There will be (there already is) stiff competition for the title of Most Grotesque Item of Gallipoli Centenary Merchandise but at the time of writing this ANZAC Pin-Up Girl T-Shirt ($37.95) leads the pack.
Meanwhile, in an attempt to counter the T-shirt's malignant impact on our page, here is Julian Robinson's fine, charm-packed courtship photograph of a male Gang-gang cockatoo showing off to a female in the Australian National Botanic Gardens.
And yet, to take you behind the scenes of the often agonising production of a family column in a major metropolitan newspaper, I own up that Julian Robinson has sent me a picture of the same Gang-gang couple having sexual intercourse and that I somehow haven't dared to publish it.
Readers will know of this column's occasional series of Canberrans' contributed pictures of wild birds being truly wild in matters of sex and violence (the latter usually to do with hunting and killing). Last year we published a startling photograph (some sensitive readers swooned) of two Wedge-tailed eagles copulating. I'm disappointed in myself that I haven't dared publish here a picture of copulating Gang-gangs but somehow, such is the place of the species in our hearts, such is its status as the city's faunal emblem, such is the charm of the species' soft-toy-lookalike looks that we have refrained.
But the courtship pic is wonderful fun. Robinson reports that "Some years ago I posted an annotated photo sequence on Flickr of the most astonishing bird copulation I've witnessed, of a pair of Gang-gangs in the ANBG that seemed to be doing a master class in advanced, human-like sex.
"There was obvious foreplay including games [as in our picture] and getting cleaned up beforehand, a very long (for birds) actual copulation, and a considerable time in afterglow that included the male putting his wing around the female in an apparent protective embrace while kissing."
Of course the offending T-shirt (note the semi-sacred Rising Sun General Service badge against which the pneumatic brazen hussy is posed) is much more obscene than anything going on in Nature.It gets a mention in a sceptical, contrarily anti-jingoistic essay by Carolyn Holbrook (her speech to January's History Teachers Summer School in Canberra) just made available to us all online at the admirable Honest History website honesthistory.net.au
Honest History is a coalition of historians and others supporting the balanced and honest presentation and use of Australian history during the centenary of World War, a time when balance and honesty (especially from those Boys Own boys in public life) will be in scant supply.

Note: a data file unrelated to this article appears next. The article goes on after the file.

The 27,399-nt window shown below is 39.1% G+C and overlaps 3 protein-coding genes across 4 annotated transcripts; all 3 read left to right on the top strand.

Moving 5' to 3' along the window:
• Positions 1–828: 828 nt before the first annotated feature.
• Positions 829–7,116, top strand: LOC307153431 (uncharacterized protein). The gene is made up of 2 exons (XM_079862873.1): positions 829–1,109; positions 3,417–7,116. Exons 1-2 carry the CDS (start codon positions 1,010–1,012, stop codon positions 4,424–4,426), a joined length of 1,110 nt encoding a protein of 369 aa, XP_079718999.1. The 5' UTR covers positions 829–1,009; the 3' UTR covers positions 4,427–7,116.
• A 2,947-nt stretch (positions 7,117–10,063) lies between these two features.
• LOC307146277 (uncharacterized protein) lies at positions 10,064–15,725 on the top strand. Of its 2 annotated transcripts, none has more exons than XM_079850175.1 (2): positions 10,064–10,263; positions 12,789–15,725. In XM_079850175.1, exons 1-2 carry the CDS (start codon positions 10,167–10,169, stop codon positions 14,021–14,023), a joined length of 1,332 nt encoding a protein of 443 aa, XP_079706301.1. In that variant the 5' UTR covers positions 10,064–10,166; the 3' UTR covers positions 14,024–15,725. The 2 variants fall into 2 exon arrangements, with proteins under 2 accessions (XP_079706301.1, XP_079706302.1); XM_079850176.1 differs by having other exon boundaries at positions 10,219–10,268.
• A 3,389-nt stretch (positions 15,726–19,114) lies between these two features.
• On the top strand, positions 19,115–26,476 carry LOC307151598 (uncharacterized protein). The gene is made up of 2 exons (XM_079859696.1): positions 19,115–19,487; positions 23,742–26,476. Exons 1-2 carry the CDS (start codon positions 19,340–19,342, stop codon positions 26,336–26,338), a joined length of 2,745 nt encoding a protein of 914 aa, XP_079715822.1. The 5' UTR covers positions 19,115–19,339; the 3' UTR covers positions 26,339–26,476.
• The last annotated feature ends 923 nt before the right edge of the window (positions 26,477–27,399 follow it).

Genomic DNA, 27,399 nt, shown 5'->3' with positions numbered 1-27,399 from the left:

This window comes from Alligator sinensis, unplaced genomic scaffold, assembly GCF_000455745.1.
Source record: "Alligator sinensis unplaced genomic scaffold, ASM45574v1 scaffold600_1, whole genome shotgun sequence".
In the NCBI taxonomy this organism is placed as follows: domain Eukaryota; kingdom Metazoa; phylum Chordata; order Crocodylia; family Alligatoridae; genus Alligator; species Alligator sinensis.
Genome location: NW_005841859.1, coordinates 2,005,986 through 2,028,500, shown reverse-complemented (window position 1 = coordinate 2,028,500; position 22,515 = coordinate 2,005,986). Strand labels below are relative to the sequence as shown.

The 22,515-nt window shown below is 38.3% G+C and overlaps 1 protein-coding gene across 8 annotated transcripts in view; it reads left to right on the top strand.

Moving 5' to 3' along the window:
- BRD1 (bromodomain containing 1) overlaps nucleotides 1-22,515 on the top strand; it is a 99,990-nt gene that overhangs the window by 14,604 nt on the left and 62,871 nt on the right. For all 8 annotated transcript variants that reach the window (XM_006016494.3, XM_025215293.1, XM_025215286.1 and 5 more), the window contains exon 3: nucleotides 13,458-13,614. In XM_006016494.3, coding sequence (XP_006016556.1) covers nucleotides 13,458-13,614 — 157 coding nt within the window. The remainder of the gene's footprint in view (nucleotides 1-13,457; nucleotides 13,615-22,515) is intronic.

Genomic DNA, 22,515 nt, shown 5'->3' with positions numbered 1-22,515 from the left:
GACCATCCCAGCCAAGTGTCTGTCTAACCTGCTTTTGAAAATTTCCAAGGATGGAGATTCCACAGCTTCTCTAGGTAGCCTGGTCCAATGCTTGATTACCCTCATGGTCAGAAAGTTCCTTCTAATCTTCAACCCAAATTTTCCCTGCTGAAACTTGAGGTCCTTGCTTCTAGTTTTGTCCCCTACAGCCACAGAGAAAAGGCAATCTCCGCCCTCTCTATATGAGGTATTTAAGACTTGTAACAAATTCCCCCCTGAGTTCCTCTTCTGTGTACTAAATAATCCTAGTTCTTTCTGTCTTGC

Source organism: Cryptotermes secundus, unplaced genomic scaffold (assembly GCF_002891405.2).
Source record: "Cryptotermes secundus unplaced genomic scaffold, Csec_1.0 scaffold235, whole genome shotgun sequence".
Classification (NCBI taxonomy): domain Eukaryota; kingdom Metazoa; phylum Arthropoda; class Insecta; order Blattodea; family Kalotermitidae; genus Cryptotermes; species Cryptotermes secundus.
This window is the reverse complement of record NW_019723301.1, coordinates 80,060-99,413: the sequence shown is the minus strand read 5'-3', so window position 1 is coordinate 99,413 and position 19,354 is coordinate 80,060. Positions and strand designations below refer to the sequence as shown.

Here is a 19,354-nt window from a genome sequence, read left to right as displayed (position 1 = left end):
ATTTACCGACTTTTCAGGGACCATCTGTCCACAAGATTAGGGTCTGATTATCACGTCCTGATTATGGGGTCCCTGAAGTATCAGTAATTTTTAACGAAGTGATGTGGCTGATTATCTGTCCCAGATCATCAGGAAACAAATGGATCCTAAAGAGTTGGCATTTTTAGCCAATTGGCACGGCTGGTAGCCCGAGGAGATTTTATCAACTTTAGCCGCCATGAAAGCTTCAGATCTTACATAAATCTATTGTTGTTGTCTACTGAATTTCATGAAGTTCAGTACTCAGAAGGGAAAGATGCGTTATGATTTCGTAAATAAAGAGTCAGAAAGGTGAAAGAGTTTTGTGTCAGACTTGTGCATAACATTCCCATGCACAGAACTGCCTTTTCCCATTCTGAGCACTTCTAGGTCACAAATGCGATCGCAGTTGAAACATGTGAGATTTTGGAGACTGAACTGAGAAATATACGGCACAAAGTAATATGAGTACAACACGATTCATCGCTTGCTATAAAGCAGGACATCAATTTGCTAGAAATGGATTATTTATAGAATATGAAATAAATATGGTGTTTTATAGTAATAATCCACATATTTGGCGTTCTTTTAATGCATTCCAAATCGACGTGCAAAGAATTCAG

Holbrook looks at some of the commercial exploitations of the Gallipoli commemoration. They include (unless she has made this up, because it sounds almost too ghastly to be true) for people with vastly more money than taste, the Gallipoli Cruise hosted by Bert Newton.
Meanwhile, back on land, we rejoice that this is a pluralist column. No narcissistic "captain's picks" here. And so we're pleased to pass on that not all readers share the rapt admiration of Canberra's iconic bush shelters. They have been much warbled about here.
"All this sentimental clap-trap about our 'dear old bus stops' must be written by someone who never uses one – and who isn't 75 years old!" a Monash reader seethes.
"Our local one is especially located so that the two round windows line up to allow the Tuggers wind from the snow to blow through in winter, and in summer catches all the sun from the front and cooks like an oven - one has to stand in the shade of a nearby tree!"
"The wind also ensures it becomes a great rubbish catcher – and of course the mechanical street sweeper cannot reach into it – so the dirt remains forever!
"I'm tall, but my feet don't comfortably reach the ground from the uncomfortable plank seat.
"Get real man and get out more – by bus!"
Yes, we have had several contrary bus shelter opinions of this ilk. Some of them seem, really, while blaming things on the bus shelters, to be describing some of the inevitable character-building elements of waiting for a bus (in any kind of shelter known to man) in a climate as character-building as ours. But, yes, Seething of Monash is probably right when she says that some of the champions of the shelters are people who never travel by bus and who only ever think of the shelters as works of art, as sculpted installations. This columnist pleads guilty to that and artist Trevor Dickinson who has done so much to champion the bus shelters (his bus shelter mug is his latest creation) is famous for exploring Canberra not by bus but by velocipede.
But perhaps the old shelters have yet another virtue not yet warbled about by their admirers. Perhaps, as bus shelters go, they are bird-friendly or at least bird-harmless.
A Fisher reader tells us "The new ACTION glass-sided bus shelters are having an unforeseen effect on the bird population. Over the last couple of months here in Fisher we have found a honeyeater and a king parrot dead at our local bus stop through flying into the glass of the bus shelter. They obviously did not notice the presence of the shelter because they could not detect the [transparent] glass. I do not know how this could be overcome. I would not be surprised if this was happening elsewhere in Canberra."